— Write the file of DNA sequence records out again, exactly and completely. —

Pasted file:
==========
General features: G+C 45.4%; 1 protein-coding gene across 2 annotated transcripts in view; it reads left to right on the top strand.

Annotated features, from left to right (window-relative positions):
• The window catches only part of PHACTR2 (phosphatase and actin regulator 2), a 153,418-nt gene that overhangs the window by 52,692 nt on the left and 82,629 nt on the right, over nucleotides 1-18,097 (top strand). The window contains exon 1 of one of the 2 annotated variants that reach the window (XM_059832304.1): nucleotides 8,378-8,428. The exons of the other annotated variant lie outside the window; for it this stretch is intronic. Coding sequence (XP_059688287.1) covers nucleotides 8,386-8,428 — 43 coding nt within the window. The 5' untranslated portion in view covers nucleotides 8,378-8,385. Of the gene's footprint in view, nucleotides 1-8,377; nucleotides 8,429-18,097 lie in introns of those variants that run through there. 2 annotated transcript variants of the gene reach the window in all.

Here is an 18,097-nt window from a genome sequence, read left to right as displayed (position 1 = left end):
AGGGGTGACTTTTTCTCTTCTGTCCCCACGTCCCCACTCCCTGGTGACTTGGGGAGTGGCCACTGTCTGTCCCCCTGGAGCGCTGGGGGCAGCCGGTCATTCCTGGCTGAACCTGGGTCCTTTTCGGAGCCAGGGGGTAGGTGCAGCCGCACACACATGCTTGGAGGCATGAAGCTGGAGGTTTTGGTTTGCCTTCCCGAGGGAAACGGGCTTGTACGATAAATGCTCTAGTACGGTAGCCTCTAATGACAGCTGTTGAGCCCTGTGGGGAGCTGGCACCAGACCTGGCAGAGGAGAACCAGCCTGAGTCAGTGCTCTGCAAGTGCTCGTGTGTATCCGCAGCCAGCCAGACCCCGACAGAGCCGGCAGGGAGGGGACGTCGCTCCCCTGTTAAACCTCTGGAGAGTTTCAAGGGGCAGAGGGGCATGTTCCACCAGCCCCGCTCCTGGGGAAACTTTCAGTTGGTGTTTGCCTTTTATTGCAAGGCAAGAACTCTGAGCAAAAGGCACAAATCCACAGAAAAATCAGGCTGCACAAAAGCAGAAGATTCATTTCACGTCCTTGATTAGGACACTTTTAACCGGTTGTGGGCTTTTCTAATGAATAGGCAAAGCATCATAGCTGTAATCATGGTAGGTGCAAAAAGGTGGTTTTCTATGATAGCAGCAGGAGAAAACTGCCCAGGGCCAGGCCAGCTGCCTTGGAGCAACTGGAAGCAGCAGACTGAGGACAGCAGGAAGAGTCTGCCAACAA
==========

General features: G+C 45.4%; 1 protein-coding gene across 2 annotated transcripts in view; it reads left to right on the top strand.

Annotated features, from left to right (window-relative positions):
• The window catches only part of PHACTR2 (phosphatase and actin regulator 2), a 153,418-nt gene that overhangs the window by 52,692 nt on the left and 82,629 nt on the right, over nucleotides 1-18,097 (top strand). The window contains exon 1 of one of the 2 annotated variants that reach the window (XM_059832304.1): nucleotides 8,378-8,428. The exons of the other annotated variant lie outside the window; for it this stretch is intronic. Coding sequence (XP_059688287.1) covers nucleotides 8,386-8,428 — 43 coding nt within the window. The 5' untranslated portion in view covers nucleotides 8,378-8,385. Of the gene's footprint in view, nucleotides 1-8,377; nucleotides 8,429-18,097 lie in introns of those variants that run through there. 2 annotated transcript variants of the gene reach the window in all.

Here is an 18,097-nt window from a genome sequence, read left to right as displayed (position 1 = left end):
AGGGGTGACTTTTTCTCTTCTGTCCCCACGTCCCCACTCCCTGGTGACTTGGGGAGTGGCCACTGTCTGTCCCCCTGGAGCGCTGGGGGCAGCCGGTCATTCCTGGCTGAACCTGGGTCCTTTTCGGAGCCAGGGGGTAGGTGCAGCCGCACACACATGCTTGGAGGCATGAAGCTGGAGGTTTTGGTTTGCCTTCCCGAGGGAAACGGGCTTGTACGATAAATGCTCTAGTACGGTAGCCTCTAATGACAGCTGTTGAGCCCTGTGGGGAGCTGGCACCAGACCTGGCAGAGGAGAACCAGCCTGAGTCAGTGCTCTGCAAGTGCTCGTGTGTATCCGCAGCCAGCCAGACCCCGACAGAGCCGGCAGGGAGGGGACGTCGCTCCCCTGTTAAACCTCTGGAGAGTTTCAAGGGGCAGAGGGGCATGTTCCACCAGCCCCGCTCCTGGGGAAACTTTCAGTTGGTGTTTGCCTTTTATTGCAAGGCAAGAACTCTGAGCAAAAGGCACAAATCCACAGAAAAATCAGGCTGCACAAAAGCAGAAGATTCATTTCACGTCCTTGATTAGGACACTTTTAACCGGTTGTGGGCTTTTCTAATGAATAGGCAAAGCATCATAGCTGTAATCATGGTAGGTGCAAAAAGGTGGTTTTCTATGATAGCAGCAGGAGAAAACTGCCCAGGGCCAGGCCAGCTGCCTTGGAGCAACTGGAAGCAGCAGACTGAGGACAGCAGGAAGAGTCTGCCAACAA